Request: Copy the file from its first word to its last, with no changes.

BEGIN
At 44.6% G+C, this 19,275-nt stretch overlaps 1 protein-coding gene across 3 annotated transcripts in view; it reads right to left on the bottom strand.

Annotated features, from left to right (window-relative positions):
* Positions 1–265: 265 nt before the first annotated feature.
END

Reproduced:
At 44.6% G+C, this 19,275-nt stretch overlaps 1 protein-coding gene across 3 annotated transcripts in view; it reads right to left on the bottom strand.

Annotated features, from left to right (window-relative positions):
* Positions 1–265: 265 nt before the first annotated feature.